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Thread: Giotto v Minore II shootout....

  1. #1
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    Giotto v Minore II shootout....

    Gene Cafe Coffee Roaster $850 - Free Beans Free Freight
    Well- we gave it a shot today with two machines ready to rock, a whole heap o beans- some light, some dark, some SO...

    What did we find?

    Giotto...
    Great build quality as we all know
    Best shots were those which were updosed (dose and collapse due to relatively high shower screen)
    Works superbly out of the box with typical espresso blends
    Some shots appeared a touch brighter and more refined
    Shipped at just under 10 bar according to PF gauge- but can be tweaked
    Requires a cooling flush- circa 50ml?
    Milk texture ability at 1.1 bar superior to the Minore II (which shipped at 1 bar boiler pressure - but can be adjusted by removing the outer cover)

    Minore
    Surprisingly good build quality- stainless steel is better than the prototypes
    Best shots were updosed (bench tap)- shower screen a touch lower than the Giotto so smaller overall dose...
    Pump pressure MUST be tweaked- it shipped at over 12 bar- I had adjusted it to 9.5 bar....The pump didnt sound happy at less than that...
    Temperature tweakability is fun...if you have a good palate and enjoy your espresso....
    Requires a warming flush -probably also in the vicinity of 50ml
    Textures very well- but a tad more slowly than the Giotto (mainly related to the size of the holes in the tip in my opinion)
    This machine will probably give its best results in the hands of a skilled opeartor with a great palate


    BUT- the biggest factor influencing the performance of the machines was the person on the end of the group handle. Despite doing our utmost with the available machinery, we were unable to remove the barista variability factor entirely from each shot and with the variation in shower screen height, there is probably more primary extraction in the Giotto shots...

    Some tasters prefered one or the other...but the tastings were not blind, so personal preference was most likely a significant factor...

    So- both are great machines.....If you like running roast profiles outside the range of typical espresso or just love fiddling with switches and knobs, you might prefer the adjustability of the Minore...If you want sex appeal and great shots with espresso SO or blends- you might choose the Giotto...but....BOTH MACHINES produce fantastic espresso and texture superbly in the hands of a skilled operator...

    I think its safe to buy the machine you like *;)

    Chris




  2. #2
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    Re: Giotto v Minore II shootout....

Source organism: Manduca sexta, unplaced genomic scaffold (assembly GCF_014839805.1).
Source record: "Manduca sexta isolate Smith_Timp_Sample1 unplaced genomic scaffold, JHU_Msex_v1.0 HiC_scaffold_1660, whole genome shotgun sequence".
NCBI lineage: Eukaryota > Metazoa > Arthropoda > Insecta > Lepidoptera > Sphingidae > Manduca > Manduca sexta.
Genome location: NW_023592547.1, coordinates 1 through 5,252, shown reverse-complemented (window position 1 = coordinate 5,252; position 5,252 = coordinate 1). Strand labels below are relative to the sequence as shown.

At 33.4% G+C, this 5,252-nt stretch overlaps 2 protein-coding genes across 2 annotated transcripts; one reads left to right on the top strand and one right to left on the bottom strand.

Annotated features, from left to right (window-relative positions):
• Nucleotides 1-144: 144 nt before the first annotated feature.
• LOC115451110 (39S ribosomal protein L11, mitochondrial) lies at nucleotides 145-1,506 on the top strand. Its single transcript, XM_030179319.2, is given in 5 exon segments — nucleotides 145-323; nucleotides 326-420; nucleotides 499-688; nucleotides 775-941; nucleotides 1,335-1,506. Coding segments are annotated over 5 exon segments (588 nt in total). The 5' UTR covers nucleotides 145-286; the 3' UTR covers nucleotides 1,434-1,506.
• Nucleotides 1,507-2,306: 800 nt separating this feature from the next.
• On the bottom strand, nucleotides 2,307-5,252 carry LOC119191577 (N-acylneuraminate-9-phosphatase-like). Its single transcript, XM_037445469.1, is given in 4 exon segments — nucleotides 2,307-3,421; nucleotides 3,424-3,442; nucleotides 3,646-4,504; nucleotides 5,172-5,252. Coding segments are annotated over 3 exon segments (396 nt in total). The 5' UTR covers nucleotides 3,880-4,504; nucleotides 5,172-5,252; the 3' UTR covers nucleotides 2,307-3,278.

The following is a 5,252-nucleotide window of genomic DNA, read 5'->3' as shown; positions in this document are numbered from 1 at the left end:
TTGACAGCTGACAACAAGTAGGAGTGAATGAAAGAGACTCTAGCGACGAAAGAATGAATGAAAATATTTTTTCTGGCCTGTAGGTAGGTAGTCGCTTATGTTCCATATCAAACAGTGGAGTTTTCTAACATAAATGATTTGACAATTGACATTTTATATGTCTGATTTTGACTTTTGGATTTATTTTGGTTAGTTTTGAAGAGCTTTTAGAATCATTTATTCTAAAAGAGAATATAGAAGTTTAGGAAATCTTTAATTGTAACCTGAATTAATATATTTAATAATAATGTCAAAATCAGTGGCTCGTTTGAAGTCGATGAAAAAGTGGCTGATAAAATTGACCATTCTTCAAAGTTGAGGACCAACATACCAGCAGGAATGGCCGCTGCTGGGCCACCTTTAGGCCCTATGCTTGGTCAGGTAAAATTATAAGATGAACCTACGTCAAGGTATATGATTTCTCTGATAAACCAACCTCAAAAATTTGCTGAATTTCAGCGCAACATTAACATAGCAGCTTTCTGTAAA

Yeah, no machine was clearly better than the other.

    Build

    In terms of build, there are a few areas where the machines differ. The expobars have awesome, deep drip trays, but the top is the standard sheet of metal with holes through it that most machines have, so it collects a bit of mess on top of it. The giotto has a shallow drip tray (probably needs emptying after four or five shots) but the wire screen that fits on top of it doesnt allow espresso muck to pool up on top of it. The expobar has a reservoir that cant be filled in situ without a funnel. The ECM reservoir (updated on this years giottos) has nifty little handles on it so that it can be lifted out easily, or you can just fill it in situ

    Steaming

    I thought that the giotto was awesome in the steaming department (600mL jug), but I didnt really try the brewtus. The giotto had an experimental tip on it that was not as good as the stock tip. Kinda reminded me of steaming on a La Marzocco Linea. The expobar didnt thrill me, but thats just a matter of tweaking - you could take the shell off and dial the pressurestat up* pretty easily. Hell, you could also get the apparently awesome steam tip from Pedro at coffeeparts or just buy the giotto steam arm and retrofit it to get identical, if not better, steaming out of the expobar. So both should be fine for milk drinks.

    Tweakability

    Obviously the expobars temperature tweakability was easy and pretty cool, but I though that you could do a fair bit with the giotto as well. For example, you can flush and brew immediately or flush and wait 30 or 40 seconds to get a hotter first part of the shot. Getting at the pressurestat to adjust that is fairly easy, too; you just need to take four screws off the top; you could probably even tweak the pstat* through the cup warmer holes. Anyhoo, we didnt bring screwdrivers to tweak the giotto, so I guess that that bit goes largely un-tested. What is true is this: if you dont have a really, really consistent technique, temperature control will be utterly lost on you.

    I brought along a rather amusing coffee to see how much we could tweak the giotto: a light-roasted and stale Kimmel. Tweaking the grind was far, far more important than anything else. We flushed the machine until the steaming stopped, then waited about 45 seconds until brewing to allow the water at the start of the shot to heat up and, combined with a very short pour, Chris was able to mute a surprising amount of the acidity. There is no doubt, though, that tweaking the grind was far, far more important than tweaking the flush. And, to prove a point, no matter how good your machine, grinder and technique are, nothing rescues stale coffee!